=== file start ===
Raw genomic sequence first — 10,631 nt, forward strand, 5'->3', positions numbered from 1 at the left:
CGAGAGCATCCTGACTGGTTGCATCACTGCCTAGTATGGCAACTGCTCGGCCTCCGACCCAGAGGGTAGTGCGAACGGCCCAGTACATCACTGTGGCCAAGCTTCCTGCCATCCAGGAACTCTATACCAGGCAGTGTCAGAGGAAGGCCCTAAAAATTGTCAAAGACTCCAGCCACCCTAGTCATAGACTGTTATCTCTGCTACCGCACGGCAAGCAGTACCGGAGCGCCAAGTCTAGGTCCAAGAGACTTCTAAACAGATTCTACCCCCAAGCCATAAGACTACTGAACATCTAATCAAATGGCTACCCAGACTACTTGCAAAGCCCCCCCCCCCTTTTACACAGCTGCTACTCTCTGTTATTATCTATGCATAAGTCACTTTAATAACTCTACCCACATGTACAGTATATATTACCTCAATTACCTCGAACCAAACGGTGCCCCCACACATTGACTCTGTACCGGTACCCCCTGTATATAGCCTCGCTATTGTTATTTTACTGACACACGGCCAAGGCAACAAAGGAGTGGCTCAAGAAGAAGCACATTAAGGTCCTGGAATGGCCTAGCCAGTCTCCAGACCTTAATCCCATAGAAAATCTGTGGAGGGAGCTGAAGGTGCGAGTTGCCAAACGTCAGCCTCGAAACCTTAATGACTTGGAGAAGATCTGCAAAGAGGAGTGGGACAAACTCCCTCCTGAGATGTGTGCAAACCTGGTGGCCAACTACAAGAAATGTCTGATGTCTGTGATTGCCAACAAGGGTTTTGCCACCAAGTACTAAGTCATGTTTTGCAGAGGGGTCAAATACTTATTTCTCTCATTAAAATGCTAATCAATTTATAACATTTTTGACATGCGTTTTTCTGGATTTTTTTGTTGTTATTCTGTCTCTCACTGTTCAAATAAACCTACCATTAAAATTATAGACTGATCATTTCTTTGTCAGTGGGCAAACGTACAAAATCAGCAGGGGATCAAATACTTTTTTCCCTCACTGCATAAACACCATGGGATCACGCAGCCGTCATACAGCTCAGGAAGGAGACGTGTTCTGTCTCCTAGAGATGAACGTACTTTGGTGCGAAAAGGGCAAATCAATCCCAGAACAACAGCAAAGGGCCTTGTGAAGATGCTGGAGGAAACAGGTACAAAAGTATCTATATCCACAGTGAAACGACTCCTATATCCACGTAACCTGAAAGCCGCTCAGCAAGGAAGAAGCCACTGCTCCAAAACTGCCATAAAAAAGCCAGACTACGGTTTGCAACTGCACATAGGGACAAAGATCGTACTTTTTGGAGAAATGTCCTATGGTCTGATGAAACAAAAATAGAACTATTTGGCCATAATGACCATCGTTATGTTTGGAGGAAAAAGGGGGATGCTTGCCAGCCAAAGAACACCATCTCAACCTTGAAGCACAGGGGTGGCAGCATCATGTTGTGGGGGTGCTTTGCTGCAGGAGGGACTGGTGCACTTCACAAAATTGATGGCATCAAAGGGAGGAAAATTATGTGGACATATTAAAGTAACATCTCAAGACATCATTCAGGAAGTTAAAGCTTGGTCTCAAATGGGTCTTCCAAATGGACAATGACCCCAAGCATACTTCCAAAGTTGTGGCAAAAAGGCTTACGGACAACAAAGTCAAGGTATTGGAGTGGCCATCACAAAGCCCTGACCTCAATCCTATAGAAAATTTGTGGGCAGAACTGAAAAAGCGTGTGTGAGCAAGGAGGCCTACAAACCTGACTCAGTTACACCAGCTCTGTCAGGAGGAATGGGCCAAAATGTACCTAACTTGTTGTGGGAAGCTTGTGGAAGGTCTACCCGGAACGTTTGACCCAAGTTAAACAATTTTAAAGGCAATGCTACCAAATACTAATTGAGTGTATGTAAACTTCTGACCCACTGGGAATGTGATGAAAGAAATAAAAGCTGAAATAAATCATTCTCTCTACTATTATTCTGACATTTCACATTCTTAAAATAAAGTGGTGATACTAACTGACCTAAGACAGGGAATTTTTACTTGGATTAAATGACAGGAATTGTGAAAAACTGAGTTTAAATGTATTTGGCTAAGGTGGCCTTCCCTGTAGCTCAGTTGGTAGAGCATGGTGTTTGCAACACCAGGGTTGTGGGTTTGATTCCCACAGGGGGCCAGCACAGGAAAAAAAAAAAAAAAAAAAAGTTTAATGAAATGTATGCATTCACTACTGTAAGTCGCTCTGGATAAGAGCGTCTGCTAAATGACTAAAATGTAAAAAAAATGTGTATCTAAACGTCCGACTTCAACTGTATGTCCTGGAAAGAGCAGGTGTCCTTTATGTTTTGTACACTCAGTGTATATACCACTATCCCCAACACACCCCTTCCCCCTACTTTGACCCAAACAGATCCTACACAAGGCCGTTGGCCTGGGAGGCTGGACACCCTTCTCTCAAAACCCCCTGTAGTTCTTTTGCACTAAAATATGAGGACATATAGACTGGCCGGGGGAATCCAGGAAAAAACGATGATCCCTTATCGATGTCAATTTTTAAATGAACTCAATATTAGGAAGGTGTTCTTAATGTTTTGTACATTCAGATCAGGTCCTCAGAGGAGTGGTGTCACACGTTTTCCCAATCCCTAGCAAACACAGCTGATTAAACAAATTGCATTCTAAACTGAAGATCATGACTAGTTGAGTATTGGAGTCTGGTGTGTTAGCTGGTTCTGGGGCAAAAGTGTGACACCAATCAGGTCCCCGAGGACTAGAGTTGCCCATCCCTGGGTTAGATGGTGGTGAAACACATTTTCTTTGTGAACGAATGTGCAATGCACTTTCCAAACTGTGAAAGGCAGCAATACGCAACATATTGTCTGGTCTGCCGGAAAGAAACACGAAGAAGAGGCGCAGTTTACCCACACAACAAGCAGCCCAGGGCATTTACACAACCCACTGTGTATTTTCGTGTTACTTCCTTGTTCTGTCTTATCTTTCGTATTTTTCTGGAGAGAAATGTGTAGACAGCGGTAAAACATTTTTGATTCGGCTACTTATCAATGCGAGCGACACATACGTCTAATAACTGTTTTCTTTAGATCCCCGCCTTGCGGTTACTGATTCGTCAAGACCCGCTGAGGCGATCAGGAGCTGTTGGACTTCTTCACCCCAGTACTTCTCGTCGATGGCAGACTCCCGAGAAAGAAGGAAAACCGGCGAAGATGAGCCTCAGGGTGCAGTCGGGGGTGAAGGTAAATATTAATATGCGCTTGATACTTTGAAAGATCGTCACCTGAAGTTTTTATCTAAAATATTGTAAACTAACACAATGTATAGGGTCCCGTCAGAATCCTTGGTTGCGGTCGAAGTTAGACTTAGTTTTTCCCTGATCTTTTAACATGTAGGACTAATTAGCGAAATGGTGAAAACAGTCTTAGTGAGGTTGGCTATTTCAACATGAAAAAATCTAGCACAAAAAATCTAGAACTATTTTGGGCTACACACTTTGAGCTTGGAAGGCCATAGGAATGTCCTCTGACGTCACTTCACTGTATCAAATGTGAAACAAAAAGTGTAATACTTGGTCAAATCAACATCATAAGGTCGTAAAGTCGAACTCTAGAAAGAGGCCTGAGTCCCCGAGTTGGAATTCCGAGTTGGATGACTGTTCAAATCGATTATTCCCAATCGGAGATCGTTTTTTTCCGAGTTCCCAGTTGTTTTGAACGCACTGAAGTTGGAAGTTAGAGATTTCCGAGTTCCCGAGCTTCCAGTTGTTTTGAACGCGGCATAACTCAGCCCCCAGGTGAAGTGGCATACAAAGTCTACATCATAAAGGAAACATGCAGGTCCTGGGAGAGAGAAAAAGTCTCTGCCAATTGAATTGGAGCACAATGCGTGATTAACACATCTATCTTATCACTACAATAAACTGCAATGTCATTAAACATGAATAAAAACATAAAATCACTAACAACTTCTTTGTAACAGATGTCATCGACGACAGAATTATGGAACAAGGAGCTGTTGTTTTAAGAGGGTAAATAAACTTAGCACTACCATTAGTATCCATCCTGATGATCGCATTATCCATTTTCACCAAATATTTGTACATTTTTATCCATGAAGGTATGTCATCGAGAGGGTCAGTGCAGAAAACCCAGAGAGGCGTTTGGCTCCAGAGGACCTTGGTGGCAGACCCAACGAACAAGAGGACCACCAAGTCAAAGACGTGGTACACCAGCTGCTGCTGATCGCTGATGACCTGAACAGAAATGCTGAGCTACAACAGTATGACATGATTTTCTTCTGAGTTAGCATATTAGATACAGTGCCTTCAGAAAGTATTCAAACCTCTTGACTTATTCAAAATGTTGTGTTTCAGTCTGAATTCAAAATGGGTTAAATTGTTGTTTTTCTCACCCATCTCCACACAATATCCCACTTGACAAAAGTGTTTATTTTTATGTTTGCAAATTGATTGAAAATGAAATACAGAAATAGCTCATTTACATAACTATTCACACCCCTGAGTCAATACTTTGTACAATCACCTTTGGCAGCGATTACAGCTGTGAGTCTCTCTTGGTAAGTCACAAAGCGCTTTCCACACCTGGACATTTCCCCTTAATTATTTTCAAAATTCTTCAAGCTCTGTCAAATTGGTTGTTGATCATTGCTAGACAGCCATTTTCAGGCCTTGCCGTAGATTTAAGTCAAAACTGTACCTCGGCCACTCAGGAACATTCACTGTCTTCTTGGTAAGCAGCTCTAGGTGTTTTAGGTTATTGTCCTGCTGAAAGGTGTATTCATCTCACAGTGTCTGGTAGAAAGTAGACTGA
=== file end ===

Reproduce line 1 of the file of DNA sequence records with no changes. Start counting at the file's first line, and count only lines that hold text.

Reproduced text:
Raw genomic sequence first — 10,631 nt, forward strand, 5'->3', positions numbered from 1 at the left: